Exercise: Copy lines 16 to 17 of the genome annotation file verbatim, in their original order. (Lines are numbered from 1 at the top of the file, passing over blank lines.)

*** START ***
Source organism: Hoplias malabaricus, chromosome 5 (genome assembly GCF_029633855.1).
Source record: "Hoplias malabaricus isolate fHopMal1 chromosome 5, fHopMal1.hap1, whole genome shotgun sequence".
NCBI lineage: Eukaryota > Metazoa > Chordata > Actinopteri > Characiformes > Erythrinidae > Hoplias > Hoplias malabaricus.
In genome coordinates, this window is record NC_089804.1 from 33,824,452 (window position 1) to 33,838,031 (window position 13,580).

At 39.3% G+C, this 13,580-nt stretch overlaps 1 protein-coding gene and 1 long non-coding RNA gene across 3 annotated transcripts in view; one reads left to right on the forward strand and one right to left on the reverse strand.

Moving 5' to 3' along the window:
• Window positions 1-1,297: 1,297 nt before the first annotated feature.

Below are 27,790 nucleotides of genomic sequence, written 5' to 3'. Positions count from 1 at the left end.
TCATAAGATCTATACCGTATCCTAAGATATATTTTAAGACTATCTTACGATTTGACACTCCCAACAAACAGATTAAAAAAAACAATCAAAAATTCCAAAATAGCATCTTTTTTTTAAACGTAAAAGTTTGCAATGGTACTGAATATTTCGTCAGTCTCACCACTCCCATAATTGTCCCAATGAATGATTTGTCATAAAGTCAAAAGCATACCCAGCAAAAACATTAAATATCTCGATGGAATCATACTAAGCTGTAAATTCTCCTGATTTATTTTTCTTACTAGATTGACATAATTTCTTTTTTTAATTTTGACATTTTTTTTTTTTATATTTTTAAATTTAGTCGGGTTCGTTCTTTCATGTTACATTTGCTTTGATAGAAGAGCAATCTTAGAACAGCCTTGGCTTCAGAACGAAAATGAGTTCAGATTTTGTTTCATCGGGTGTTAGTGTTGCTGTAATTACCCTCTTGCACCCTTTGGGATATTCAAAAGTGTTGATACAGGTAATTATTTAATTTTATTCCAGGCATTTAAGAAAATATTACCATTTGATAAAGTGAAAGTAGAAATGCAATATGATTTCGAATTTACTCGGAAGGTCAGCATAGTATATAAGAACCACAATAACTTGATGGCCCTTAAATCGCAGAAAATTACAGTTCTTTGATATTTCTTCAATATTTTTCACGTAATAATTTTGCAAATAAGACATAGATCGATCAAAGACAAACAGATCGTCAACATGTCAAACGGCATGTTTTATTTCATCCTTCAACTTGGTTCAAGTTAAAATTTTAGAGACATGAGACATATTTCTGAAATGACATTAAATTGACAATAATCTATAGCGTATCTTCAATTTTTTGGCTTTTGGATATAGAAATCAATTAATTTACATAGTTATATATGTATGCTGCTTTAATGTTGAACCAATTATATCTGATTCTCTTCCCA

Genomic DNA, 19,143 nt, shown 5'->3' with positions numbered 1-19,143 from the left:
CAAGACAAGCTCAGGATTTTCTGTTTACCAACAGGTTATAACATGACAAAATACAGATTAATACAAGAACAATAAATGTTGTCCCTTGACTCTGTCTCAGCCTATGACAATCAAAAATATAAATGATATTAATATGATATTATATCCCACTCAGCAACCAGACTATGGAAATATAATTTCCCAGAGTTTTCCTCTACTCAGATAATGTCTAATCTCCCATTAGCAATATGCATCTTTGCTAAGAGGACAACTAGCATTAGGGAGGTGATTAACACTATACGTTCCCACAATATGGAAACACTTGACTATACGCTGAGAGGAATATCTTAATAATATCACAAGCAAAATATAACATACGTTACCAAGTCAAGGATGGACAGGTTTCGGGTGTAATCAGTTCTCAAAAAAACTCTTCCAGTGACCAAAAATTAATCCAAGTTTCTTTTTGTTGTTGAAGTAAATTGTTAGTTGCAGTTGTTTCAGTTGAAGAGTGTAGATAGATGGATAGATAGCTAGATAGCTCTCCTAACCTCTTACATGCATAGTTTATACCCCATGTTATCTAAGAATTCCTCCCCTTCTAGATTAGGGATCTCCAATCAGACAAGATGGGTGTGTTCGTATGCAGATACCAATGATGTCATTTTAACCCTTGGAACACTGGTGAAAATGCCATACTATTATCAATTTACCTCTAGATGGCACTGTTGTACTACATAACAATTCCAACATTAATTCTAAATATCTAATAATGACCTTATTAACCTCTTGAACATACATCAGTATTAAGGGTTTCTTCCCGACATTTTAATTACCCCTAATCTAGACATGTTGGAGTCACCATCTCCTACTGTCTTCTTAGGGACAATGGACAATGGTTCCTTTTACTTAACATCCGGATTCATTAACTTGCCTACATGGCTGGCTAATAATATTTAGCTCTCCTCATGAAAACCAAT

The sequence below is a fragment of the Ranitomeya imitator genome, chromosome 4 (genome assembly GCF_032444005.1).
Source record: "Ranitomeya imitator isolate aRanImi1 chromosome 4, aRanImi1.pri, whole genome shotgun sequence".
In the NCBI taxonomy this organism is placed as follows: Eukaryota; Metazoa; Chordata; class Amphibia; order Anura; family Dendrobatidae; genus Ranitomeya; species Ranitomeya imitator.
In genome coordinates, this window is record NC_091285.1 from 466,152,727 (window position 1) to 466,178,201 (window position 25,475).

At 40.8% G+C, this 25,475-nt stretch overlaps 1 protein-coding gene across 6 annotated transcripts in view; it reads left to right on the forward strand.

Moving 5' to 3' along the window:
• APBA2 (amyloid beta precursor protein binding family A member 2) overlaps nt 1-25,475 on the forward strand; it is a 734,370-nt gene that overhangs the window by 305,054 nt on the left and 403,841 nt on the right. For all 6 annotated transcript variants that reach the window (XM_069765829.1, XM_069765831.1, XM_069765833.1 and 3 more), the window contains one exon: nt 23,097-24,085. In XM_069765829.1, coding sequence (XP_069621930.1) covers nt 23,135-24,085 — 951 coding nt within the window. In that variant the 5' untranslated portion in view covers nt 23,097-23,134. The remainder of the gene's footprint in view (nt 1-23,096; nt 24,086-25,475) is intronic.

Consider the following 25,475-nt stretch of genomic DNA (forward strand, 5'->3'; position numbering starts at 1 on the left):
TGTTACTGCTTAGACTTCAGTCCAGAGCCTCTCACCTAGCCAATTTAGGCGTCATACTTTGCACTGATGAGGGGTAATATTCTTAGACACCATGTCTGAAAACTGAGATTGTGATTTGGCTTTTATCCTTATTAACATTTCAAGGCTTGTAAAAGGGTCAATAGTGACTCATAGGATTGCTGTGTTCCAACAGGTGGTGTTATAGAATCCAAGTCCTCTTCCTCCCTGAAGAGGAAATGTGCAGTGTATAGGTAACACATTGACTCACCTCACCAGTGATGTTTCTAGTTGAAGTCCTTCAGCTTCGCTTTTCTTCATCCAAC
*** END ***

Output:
At 40.8% G+C, this 25,475-nt stretch overlaps 1 protein-coding gene across 6 annotated transcripts in view; it reads left to right on the forward strand.

Moving 5' to 3' along the window: